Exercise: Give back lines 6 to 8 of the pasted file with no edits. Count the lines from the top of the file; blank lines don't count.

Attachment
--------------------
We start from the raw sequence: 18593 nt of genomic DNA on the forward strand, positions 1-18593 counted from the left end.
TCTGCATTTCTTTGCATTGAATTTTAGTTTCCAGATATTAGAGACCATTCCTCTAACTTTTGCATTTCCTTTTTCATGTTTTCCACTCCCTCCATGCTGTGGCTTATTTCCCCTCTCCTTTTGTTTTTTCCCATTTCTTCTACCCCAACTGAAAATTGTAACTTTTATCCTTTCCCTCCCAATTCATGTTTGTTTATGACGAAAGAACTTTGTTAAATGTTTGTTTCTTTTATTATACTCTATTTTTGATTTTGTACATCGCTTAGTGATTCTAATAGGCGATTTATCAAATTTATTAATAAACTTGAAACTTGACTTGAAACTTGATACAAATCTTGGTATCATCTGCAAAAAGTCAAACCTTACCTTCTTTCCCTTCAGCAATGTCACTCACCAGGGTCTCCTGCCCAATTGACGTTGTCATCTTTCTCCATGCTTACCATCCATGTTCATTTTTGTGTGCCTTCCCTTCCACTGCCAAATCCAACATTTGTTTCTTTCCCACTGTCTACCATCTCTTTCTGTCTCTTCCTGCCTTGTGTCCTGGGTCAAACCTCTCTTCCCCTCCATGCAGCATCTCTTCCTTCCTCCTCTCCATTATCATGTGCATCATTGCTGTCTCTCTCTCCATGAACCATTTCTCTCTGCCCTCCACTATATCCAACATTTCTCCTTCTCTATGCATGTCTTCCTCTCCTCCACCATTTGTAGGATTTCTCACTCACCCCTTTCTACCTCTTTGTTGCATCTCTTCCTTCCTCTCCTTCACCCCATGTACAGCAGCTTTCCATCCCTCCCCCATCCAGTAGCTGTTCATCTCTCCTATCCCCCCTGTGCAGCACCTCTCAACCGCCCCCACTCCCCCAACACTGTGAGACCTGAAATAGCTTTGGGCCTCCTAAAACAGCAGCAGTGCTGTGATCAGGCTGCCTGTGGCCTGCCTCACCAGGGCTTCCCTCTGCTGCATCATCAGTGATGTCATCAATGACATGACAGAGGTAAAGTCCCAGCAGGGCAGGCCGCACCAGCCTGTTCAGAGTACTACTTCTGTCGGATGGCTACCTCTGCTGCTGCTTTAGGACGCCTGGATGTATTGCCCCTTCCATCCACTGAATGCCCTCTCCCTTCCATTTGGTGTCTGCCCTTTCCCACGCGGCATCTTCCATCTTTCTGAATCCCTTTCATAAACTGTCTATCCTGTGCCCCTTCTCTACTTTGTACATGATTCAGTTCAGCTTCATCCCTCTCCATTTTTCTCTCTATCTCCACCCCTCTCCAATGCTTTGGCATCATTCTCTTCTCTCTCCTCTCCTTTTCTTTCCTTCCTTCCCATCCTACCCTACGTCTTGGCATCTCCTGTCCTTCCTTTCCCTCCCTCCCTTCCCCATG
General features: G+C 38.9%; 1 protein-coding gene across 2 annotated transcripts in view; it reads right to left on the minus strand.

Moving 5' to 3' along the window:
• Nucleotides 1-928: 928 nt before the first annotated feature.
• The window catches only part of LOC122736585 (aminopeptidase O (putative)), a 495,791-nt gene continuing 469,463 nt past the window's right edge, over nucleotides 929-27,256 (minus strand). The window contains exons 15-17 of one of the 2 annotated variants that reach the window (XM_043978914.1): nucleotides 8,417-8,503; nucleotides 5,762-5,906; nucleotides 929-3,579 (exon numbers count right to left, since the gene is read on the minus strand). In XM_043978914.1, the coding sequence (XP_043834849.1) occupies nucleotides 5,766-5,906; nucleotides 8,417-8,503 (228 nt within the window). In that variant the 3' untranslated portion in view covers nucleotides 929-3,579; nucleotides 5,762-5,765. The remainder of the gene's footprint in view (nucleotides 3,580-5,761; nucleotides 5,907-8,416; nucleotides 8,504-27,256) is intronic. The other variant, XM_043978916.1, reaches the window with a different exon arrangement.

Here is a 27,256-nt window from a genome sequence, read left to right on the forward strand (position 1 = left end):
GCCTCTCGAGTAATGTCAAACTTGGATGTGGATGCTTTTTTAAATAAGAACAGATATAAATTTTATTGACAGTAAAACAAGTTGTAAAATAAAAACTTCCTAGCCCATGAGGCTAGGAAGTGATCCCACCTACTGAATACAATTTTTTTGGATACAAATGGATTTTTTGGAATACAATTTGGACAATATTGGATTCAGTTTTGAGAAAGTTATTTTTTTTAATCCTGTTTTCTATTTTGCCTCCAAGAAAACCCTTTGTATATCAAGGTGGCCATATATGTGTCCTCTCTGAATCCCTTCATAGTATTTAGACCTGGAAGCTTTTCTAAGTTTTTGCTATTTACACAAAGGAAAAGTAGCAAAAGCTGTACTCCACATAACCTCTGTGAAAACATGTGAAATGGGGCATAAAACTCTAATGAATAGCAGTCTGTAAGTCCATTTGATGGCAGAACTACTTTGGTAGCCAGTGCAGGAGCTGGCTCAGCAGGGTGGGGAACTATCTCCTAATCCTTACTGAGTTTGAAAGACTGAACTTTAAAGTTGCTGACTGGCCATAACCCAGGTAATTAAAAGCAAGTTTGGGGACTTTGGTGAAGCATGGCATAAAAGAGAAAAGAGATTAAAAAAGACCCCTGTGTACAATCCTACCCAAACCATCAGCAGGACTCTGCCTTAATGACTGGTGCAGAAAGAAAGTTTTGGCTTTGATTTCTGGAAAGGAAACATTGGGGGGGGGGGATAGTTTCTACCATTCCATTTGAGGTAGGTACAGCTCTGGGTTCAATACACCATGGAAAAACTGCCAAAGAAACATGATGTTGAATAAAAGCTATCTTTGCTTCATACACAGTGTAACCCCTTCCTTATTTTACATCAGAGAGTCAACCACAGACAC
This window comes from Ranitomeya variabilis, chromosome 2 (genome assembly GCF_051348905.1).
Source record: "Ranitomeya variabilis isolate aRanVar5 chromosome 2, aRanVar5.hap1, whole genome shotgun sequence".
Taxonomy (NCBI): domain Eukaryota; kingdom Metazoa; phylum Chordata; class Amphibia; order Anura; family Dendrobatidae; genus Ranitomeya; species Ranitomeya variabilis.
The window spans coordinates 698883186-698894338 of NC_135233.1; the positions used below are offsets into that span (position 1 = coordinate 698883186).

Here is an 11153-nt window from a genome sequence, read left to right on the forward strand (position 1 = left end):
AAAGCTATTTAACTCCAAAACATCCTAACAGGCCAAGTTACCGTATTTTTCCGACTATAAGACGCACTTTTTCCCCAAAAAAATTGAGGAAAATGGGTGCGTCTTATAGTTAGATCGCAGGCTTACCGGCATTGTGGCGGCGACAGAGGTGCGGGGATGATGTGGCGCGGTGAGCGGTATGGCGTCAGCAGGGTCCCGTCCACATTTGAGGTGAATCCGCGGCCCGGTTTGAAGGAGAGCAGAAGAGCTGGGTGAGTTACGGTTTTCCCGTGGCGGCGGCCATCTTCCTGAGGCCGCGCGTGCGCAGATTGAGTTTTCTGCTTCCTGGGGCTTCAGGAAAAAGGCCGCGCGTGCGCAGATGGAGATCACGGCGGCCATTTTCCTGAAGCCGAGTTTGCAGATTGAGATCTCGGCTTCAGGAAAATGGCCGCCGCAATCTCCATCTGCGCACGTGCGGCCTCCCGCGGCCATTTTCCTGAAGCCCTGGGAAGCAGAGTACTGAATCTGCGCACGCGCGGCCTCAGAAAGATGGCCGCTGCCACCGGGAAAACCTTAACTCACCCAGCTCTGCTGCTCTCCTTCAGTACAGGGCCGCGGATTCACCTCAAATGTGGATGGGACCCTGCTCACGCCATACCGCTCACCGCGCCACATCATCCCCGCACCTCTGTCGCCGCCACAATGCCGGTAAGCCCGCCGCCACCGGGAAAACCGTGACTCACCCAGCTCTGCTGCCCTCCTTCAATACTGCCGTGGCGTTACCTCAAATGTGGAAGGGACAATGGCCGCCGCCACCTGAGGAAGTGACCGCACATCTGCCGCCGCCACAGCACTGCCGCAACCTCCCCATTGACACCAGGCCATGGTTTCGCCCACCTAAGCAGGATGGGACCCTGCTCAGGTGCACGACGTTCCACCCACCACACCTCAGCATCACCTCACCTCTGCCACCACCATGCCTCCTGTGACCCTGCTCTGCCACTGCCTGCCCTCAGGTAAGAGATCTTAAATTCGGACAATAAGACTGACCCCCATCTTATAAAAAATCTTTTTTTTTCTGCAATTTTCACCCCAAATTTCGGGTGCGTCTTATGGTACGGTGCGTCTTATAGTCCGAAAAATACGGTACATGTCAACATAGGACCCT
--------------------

• The window catches only part of LOC122736585 (aminopeptidase O (putative)), a 495,791-nt gene continuing 469,463 nt past the window's right edge, over nucleotides 929-27,256 (minus strand). The window contains exons 15-17 of one of the 2 annotated variants that reach the window (XM_043978914.1): nucleotides 8,417-8,503; nucleotides 5,762-5,906; nucleotides 929-3,579 (exon numbers count right to left, since the gene is read on the minus strand). In XM_043978914.1, the coding sequence (XP_043834849.1) occupies nucleotides 5,766-5,906; nucleotides 8,417-8,503 (228 nt within the window). In that variant the 3' untranslated portion in view covers nucleotides 929-3,579; nucleotides 5,762-5,765. The remainder of the gene's footprint in view (nucleotides 3,580-5,761; nucleotides 5,907-8,416; nucleotides 8,504-27,256) is intronic. The other variant, XM_043978916.1, reaches the window with a different exon arrangement.

Here is a 27,256-nt window from a genome sequence, read left to right on the forward strand (position 1 = left end):
GCCTCTCGAGTAATGTCAAACTTGGATGTGGATGCTTTTTTAAATAAGAACAGATATAAATTTTATTGACAGTAAAACAAGTTGTAAAATAAAAACTTCCTAGCCCATGAGGCTAGGAAGTGATCCCACCTACTGAATACAATTTTTTTGGATACAAATGGATTTTTTGGAATACAATTTGGACAATATTGGATTCAGTTTTGAGAAAGTTATTTTTTTTAATCCTGTTTTCTATTTTGCCTCCAAGAAAACCCTTTGTATATCAAGGTGGCCATATATGTGTCCTCTCTGAATCCCTTCATAGTATTTAGACCTGGAAGCTTTTCTAAGTTTTTGCTATTTACACAAAGGAAAAGTAGCAAAAGCTGTACTCCACATAACCTCTGTGAAAACATGTGAAATGGGGCATAAAACTCTAATGAATAGCAGTCTGTAAGTCCATTTGATGGCAGAACTACTTTGGTAGCCAGTGCAGGAGCTGGCTCAGCAGGGTGGGGAACTATCTCCTAATCCTTACTGAGTTTGAAAGACTGAACTTTAAAGTTGCTGACTGGCCATAACCCAGGTAATTAAAAGCAAGTTTGGGGACTTTGGTGAAGCATGGCATAAAAGAGAAAAGAGATTAAAAAAGACCCCTGTGTACAATCCTACCCAAACCATCAGCAGGACTCTGCCTTAATGACTGGTGCAGAAAGAAAGTTTTGGCTTTGATTTCTGGAAAGGAAACATTGGGGGGGGGGGATAGTTTCTACCATTCCATTTGAGGTAGGTACAGCTCTGGGTTCAATACACCATGGAAAAACTGCCAAAGAAACATGATGTTGAATAAAAGCTATCTTTGCTTCATACACAGTGTAACCCCTTCCTTATTTTACATCAGAGAGTCAACCACAGACAC